The Legend of Tom Job

A Novel Excerpt

They’re coming for me now — coming for me, coming for us, coming for you, young scribe. You’ll burn with the rest if you don’t set this down right, and in full, and get out before the day rises.

Oh, now, don’t jump, don’t spook, young scribe. You was sent down here to do a job, and you was paid rightly, and handsomely, and you just do what it is we done agreed for you to do, and you do it, before my boy shows up out there to burn us all down. You do your job right, and I will unlock your ankle from that chair, and you can shuffle off with that stack of pages, right on back up the road, give them to Mr. Finly, for him to hold on to.

Seems silly to me, now, to fret a damn minute or lay down dollar one over getting this frightful thing done. I’d probably call it off, if I hadn’t done paid Mr. Finly to send you down here. But that would be money wasted, and a man don’t get to where I am if he don’t feel awful sore about money wasted. Don’t ever leave money on the table, young scribe. Don’t do it.

Of course, of course, the money aint the only reason.

Oh, you know it.

Vanity, vanity. Look where vanity done got me.

Again.

I suppose when you really get down to it, it’s the white man in me that’s so damn vain. Aint nothing in the world more white man vain than to fret over one’s own biography — and on the eve of destruction, no less. And more than that, to fret over the quality of the words writ down to sum up your life. I paid top dollar for Mr. Finly to find me the best damn steno man in the state, to take down all these words, and how many of these words lies?

How many white men in history paid how many dollars to have their lies told, and told well. You think on that, young scribe. Think on the sheer volume of lies told every day. Think how every lie, no matter how little, forms a chain between the liar and the lied-to. A chain of false information, a string of corrupted data, running all the way up and down time. You tell me a lie and I shout it to the world, am I now lying, too? Am I implicated in your falsehood? I suppose I am. And how many of them falsehoods flow on down through the centuries to become — (a long intake of breath through the nose) — my God, but the nearest and dearest things about us? Why we love our country. Why we love our God and hate our enemies. Why we think this over here is right and that over there is wrong.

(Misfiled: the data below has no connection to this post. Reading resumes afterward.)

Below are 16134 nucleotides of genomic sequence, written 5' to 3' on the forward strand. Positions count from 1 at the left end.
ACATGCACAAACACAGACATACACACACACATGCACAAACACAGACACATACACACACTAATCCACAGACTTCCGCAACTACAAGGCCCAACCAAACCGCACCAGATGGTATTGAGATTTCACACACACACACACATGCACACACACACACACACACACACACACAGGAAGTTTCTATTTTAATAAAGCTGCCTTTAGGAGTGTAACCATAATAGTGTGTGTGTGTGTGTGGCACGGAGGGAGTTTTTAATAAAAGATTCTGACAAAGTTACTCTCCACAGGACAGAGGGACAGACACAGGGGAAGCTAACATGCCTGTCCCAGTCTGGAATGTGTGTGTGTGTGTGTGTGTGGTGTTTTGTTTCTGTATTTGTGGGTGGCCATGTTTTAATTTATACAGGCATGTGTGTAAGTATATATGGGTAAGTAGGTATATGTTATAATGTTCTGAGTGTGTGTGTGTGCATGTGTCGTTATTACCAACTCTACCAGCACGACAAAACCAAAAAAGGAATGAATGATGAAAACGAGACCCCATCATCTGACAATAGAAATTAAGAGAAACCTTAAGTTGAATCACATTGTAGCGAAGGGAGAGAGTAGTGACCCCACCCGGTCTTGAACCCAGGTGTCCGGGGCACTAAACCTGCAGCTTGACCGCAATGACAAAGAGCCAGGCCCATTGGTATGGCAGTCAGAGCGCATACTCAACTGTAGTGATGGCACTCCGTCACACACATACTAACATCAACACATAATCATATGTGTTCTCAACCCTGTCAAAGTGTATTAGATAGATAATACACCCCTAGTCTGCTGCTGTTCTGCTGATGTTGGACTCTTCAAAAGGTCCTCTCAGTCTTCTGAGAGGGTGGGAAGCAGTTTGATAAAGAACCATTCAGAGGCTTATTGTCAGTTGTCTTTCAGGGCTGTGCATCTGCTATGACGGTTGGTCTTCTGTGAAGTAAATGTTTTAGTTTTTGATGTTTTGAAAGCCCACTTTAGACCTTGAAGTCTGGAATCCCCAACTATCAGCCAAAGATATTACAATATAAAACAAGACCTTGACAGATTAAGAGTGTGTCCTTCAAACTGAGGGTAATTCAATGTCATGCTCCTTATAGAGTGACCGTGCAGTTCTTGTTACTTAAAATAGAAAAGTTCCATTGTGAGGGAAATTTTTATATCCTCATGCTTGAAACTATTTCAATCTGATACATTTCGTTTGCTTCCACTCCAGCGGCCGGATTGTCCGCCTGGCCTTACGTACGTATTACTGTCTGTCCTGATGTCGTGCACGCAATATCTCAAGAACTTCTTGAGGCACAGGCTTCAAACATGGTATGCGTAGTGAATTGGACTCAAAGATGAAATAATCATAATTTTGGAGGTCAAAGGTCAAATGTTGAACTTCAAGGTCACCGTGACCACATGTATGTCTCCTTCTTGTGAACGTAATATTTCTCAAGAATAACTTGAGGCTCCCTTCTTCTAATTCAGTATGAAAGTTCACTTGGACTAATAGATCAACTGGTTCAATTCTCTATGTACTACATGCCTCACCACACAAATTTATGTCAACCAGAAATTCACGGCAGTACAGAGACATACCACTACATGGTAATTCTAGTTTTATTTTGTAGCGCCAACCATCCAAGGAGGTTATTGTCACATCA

Even things more personal. Lies of true love and fidelity. Of character, courage. Daddy lied about his bravery in the war, because his daddy lied about his bravery in the war. And when he lied, he told both lies: My daddy did this, and I did that. One great big chain of lies that drags us all the way back to the very first man to ever stare another man face to face and bear false witness against him.

Ah, now, don’t you worry, young scribe. I was just tricking on you! You got nothing to worry about from old Tommy Job! I wouldn’t enlist a man of your sterling record into no conspiracy of faleshood!

I intend to speak the truth.

I aint so white man as to lack all respect.

Mmm-hmm, here you go, young scribe.

Here’s how it starts.

You ready?

I was a king in America.